And what about her?


What? Listen, I know why you’re asking. I know what you’re insinuating. That’s shitty. The implication is shitty. I never meant to hurt her. I didn’t use her. It wasn’t like that.


I’m not sure what you mean. Did she ever tell you how that first night felt?


No. I mean, I don’t think she wanted to talk about it. She was out for a minute. I ran over to see her. Then I touched her face, and she woke up. She just looked at me, got up, walked away like it was nothing.


Could she really heal that quickly?


Not completely. It would take another day or two. But yeah, she would be mostly fine after a hit like that. Obviously she had a gift, and it was more impressive than mine. People saw it right away. That’s why she was the star.

She used to lose consciousness before hitting the ground. She’d pass out mid-air; she told me. She’d just tap out the second it hit me. She was never awake. People would ask about the impact, the trauma, I don’t know. All I know is she wasn’t conscious when it happened. And I felt like that made it OK. All those people who complained we were exploiting her, that I was taking advantage, they didn’t know. She was asleep. If she was asleep, what’s the harm? I wasn’t hurting her. How could we be hurting her if she isn’t really awake?


Tell me about the fans.


The fans. Can we call them that? They weren’t fanatic. They were so casual about it, right from the beginning. I hated that about them. 

There was a write-up in the The Mirror. A “review.” It went viral, #jaywalkersmtl was trending that same night. It took me a while to realize they were talking about us.


And they just turned up at the next performance?


Not really. The next one was supposed to be practice, but obviously we were in a public space, there were people around. This was somewhere in St-Henri, I forget where exactly. But we went for it, it worked, and just as she got hit, I remembering hearing someone say, “I’ve heard of these girls.” Isn’t that fucked up? So after that, everyone was on the lookout, trying to predict our next spot. It was actually kinda fun, at first. It was fun to surprise them, fun when we got caught. But we sold out. We even played Place-des-arts once. And I mean, I was planning shit, I was managing us, but even I’ll admit we ran out of ideas really quick.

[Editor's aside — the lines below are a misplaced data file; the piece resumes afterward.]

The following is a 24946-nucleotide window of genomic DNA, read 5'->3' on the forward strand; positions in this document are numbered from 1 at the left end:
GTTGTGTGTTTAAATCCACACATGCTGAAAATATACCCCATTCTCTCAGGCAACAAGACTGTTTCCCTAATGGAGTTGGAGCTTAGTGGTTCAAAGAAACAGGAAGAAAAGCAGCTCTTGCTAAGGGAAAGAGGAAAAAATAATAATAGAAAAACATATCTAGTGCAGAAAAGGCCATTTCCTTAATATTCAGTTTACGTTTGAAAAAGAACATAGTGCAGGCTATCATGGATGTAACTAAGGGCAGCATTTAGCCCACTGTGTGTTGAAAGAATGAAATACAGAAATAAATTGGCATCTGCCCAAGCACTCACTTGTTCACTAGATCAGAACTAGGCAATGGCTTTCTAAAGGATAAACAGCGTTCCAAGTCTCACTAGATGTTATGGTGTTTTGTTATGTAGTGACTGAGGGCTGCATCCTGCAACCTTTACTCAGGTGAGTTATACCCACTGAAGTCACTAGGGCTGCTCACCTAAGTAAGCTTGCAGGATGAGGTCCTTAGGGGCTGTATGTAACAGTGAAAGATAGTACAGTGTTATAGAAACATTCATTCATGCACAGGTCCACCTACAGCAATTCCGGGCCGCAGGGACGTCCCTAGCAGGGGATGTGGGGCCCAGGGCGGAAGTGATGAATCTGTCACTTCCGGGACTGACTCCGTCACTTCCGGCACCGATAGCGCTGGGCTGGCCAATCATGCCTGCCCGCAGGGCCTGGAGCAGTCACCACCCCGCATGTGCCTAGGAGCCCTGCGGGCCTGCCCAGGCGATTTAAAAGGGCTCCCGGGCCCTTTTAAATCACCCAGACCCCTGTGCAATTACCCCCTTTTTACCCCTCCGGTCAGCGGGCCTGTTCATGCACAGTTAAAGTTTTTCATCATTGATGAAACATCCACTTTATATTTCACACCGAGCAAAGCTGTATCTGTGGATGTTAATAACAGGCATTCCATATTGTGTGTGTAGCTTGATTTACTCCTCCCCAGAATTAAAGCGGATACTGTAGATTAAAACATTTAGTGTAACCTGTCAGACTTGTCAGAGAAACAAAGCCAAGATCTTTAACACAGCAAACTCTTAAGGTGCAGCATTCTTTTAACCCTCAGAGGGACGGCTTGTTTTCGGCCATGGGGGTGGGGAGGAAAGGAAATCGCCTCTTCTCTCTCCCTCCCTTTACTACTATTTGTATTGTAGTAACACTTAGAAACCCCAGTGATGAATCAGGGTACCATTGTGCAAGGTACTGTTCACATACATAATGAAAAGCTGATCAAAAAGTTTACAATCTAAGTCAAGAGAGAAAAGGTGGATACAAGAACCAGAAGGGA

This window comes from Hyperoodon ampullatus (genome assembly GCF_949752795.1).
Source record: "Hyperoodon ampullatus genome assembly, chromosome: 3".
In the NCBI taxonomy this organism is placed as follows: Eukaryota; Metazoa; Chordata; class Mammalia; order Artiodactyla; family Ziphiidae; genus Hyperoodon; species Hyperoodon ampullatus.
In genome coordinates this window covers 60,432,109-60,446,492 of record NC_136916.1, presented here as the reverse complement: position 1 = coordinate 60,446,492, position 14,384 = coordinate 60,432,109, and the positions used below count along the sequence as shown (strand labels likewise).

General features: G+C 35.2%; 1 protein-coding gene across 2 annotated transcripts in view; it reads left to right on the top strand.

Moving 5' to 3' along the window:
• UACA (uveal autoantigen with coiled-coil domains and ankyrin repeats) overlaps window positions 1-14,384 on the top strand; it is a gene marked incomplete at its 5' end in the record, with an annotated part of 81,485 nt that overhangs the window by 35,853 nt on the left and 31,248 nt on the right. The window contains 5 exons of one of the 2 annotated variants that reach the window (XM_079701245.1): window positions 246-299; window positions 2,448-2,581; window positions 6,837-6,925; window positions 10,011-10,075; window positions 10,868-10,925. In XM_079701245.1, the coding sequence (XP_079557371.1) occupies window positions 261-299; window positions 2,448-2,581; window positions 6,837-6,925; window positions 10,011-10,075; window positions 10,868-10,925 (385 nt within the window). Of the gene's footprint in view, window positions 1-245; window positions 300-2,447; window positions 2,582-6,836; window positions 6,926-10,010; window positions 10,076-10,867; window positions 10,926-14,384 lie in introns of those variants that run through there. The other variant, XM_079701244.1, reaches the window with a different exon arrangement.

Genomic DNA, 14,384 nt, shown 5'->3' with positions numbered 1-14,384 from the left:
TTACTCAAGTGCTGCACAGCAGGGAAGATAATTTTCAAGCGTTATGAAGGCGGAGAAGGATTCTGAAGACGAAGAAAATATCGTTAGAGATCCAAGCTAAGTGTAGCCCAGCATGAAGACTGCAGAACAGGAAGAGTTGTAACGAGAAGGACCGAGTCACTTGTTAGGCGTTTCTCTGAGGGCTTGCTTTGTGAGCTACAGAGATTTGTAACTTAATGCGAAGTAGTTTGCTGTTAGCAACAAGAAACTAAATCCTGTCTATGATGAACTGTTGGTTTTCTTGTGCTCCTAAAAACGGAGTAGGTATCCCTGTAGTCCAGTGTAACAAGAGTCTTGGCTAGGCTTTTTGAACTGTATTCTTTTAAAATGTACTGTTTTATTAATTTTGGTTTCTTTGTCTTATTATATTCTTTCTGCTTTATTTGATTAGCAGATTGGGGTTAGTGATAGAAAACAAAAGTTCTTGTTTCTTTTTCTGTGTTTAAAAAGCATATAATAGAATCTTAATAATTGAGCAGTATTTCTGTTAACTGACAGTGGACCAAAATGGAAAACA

Did she ever have any suggestions?

Yeah, some, and sometimes we’d do them, but I mean, that wasn’t her strength. She was our star. I was behind the scenes, running the whole show. I don’t get credit, I know, but really I was calling the shots, setting the whole thing up. Or anyway, I picked the corners.


You guys really were an overnight success. Many people don’t realize you were only active in the city for a few months.


It got old really quick. We knew we were a fad. We could feel it coming to an end, so we started planning a big finish. The city started feeling small to us, like when you revisit old landmarks you saw as a kid and you feel like they’ve shrunk. It was like we’d had a growth spurt from one month to the next. I don’t know. We had to get out. Every corner felt like a playground, the streets didn’t feel real anymore.


It was a summer thing, you know? You feel like the heat is searing your skin and your body feels heavy and disgusting. Everyone on the street is so attractive and repulsive. And the men. They’re fucking screeching, like they’re just horrified at all the female bodies that have the nerve to cross their path. So we fit, you know? The summer worked for us. That first night was in April, but a hot, almost-summer April night, where you know winter isn’t quite done with you yet so you bring a jacket out of fear and you sweat from the heat and also fear. It was always hot. We were always wearing light, thin clothes, our legs were out and bare. Maybe it’s the heat that kept her bones from breaking. Maybe it melted them. I know I felt melted that summer.


So they were all animals, but the heat made me an animal too. Every night at home I’d be clawing at her, like trying to hold on before I melted away. I’d have three fans on me at night, and I’d be lying next to her, breathing like an animal, and she’d be lying there, barely moving, like playing dead, only sometimes I’d catch her shivering. One time I joked that she was cold blooded. She hated it. She hated me. Because they wouldn’t leave her alone on the corners and then she had to get it at home from me too. But I couldn’t help it. 


But when winter came we missed the heat, and we realized we needed it. So we wanted to head South.


Tell me about the last tour. 


So we went and did a quick North American tour, but it was really an East Coast thing. We did Times Square, I guess that was memorable, but it was rainy and we did it at rush hour, so she didn’t fly too far, it was kind of boring. We thought so, and the reviews were bad too. So we thought, you know, we both needed a change of pace, and we both wanted to reinvent what we were doing, or stop completely, go out with a bang. We decided to tackle something a little more ambitious. So we decided to go to South America.


Why there?